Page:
Paw Patrol! Entrepreneur makes millions creating subscription TV channel for DOGS to watch while their owners are at work, featuring trippy clips shot in exotic locations
An entrepreneur made millions by creating a TV channel specifically for dogs, which soared in popularity after pandemic puppy owners returned to work.
DOGTV is a subscription TV network founded in 2012 by Ron Levi that focuses on the sights, sounds and storylines that appeal to dogs.
The subscription costs annual subscribers $6.25 per month – a small price to pay for the happiness it brings to our four-legged friends, while just under 400,000 dog owners pay the monthly fee.
Founder Ron Levi came up with the idea for DOGTV when he would create YouTube playlists of videos to put on for his cat Charlie while he went to work.
Levi collaborated with scientists, researchers and pet experts to create his channel for dogs. 11 years later, DOGTV uploads new programs every week with a huge library of useful content for dogs and owners. The channel offers various programs, including Relaxation, Exposure, Stimulation and My DOGTV.
DOGTV’s colors have been deliberately brightened to pique the interest of dogs – who are color blind – with trippy music and exotic filming locations also chosen to further stimulate them.
The pandemic caused a huge increase in the number of households getting pets, but now many of those households have returned to work and their pups are staying home for much of the day
DOGTV has seen an increase in subscribers due to the anxious pandemic puppies who are not used to being alone. The channel has special programs that specifically help with problems such as anxiety and relaxation for the dogs
DOGTV is a subscription-based TV service created specifically for gods to watch and enjoy
Founder Ron Levi founded the company in 2012 after putting together playlists of YouTube videos to put on for his cat when he wasn’t home
The TV channel worked with scientists and experts to find out exactly what dogs like to watch on TV – including images, sounds and storylines.
They used more than 50 different studies from universities to find out how dogs watch TV: what they like, what they can see and what sounds appeal to them.
The findings showed that dogs do indeed watch TV, but not in the same way as humans. They don’t binge watch in the same way we do, but they do show interest in what’s on TV.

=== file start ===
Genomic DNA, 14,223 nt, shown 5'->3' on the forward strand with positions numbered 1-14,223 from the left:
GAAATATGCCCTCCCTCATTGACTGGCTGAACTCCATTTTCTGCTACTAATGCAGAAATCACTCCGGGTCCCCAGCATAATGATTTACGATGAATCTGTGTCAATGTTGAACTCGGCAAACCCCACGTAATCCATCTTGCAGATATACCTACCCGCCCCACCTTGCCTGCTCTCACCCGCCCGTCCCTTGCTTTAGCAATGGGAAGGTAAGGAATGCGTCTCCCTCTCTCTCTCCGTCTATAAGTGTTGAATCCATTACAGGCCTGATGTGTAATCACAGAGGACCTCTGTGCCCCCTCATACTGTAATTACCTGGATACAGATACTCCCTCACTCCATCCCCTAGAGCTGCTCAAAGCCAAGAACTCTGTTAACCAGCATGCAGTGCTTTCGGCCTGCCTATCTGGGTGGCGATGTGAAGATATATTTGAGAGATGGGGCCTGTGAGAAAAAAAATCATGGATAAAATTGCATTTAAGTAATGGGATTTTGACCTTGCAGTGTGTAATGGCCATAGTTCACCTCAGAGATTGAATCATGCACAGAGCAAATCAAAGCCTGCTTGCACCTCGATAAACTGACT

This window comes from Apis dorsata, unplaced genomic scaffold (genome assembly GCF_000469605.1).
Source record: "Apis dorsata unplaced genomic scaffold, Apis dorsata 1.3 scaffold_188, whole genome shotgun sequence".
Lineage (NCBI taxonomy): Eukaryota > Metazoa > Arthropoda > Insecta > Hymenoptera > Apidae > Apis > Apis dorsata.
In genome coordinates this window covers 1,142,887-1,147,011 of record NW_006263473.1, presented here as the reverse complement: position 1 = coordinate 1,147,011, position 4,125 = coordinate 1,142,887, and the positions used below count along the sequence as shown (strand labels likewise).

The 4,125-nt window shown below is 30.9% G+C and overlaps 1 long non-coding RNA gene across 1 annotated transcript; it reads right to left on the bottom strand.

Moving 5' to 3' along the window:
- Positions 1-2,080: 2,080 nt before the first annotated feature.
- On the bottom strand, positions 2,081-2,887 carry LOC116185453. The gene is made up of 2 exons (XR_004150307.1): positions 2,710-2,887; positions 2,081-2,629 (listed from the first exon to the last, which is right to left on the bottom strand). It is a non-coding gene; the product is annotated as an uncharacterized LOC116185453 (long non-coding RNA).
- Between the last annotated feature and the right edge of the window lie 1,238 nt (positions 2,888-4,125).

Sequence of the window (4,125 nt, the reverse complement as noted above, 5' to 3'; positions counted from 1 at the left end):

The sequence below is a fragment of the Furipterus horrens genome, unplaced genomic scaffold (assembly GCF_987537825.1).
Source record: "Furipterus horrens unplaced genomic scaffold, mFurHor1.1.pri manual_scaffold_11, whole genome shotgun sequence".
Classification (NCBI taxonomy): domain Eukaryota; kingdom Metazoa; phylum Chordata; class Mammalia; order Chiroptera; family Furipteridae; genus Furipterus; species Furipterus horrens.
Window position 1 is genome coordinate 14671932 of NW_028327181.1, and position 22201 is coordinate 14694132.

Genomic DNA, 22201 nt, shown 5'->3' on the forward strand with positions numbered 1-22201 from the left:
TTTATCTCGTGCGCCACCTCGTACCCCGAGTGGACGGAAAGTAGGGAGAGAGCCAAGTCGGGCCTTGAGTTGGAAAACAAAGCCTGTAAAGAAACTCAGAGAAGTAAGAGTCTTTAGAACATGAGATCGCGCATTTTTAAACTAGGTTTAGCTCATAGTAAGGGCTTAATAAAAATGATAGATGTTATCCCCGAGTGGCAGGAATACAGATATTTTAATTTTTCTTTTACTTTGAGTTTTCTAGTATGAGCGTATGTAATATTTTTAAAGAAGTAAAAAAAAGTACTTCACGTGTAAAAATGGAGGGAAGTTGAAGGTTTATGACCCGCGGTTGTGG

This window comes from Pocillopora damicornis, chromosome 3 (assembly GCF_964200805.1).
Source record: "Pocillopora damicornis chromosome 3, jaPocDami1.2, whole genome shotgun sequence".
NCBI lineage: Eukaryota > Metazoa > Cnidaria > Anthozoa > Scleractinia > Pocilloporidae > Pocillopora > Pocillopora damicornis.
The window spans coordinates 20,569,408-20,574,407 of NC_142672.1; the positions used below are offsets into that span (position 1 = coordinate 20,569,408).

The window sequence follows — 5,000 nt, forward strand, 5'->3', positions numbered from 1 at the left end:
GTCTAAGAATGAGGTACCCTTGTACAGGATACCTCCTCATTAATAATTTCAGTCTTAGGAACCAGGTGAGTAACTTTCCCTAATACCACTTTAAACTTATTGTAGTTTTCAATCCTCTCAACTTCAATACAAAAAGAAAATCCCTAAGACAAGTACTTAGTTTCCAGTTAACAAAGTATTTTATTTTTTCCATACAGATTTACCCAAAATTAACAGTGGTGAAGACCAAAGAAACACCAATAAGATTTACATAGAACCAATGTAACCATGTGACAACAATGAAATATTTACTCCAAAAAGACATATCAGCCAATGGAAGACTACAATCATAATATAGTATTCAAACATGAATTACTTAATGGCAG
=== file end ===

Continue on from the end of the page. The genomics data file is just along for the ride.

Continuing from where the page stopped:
The network films their four-legged stars the way any TV show is filmed – with a director and camera crew – but the footage is heavily edited, recolorized and scored for the color-blind audience with short attention spans.
A wave of pandemic puppies has been the TV channel’s main customer base and the reason the subscription service has become popular in recent years.
According to a 2021 survey from the American Society for Prevention of Cruelty to Animals, 23 million households adopted pets during the pandemic.
Now, many of these owners have gone back to work — DOGTV has seen 388,000 new subscribers since mid-2020.
Many of the pandemic puppies developed separation anxiety after spending so much time with their owners during the pandemic — a fact that DOGTV has used to create specific programs to reduce dogs’ anxiety and make them less lonely.
Jay Guagliardo and his dog Benny are DOGTV users who overcame Benny’s separation anxiety issues by turning on DOGTV Video On Demand when his owner is away, according to the TV channel’s website.
Guagliardo said, “Our only pup, Benny, has some major separation anxiety issues, and DOGTV has been a huge help in helping us leave him for extended periods of time. We especially like being able to choose from the library and adapt the DOGTV experience to the current situation.’
Thomas also subscribes to DOGTV to keep his dog entertained while he is at work. He said the channel “runs all day while I’m at work, much better than YouTube because it doesn’t stop asking if I’m still watching after 3 hours.” Peace of mind for my dog while I’m at work.’
But DOGTV isn’t just for dogs. According to the New York Times, Levi says his ideal balance is for videos that appeal to 80 percent of dogs and 20 percent of people.
Levi said, “One hundred percent dog might mean showing a dog for ten minutes – five minutes because of attention span – running from left to right with this white background,
Dogs visibly watched DOGTV about 14 percent of the time — which is more than they watched Animal Planet and much more than they watched CNN
“They don’t care if it’s a beautiful location in California.”
That’s why DOGTV producers added scenic locations and exciting backdrops to make their dog-friendly TV appealing to owners too.
Jay Guagliardo – a subscriber from Rochester, New York, told the NY Times that he knows his dogs enjoy DOGTV because if he forgets to turn it on before he leaves for work, he comes home with “a present” on the ground.
Nicholas Dodman, a professor of animal behavior at Tufts University, found in a study that dogs visibly watched DOGTV about 14 percent of the time — which is more than they watched Animal Planet and much more than they watched CNN.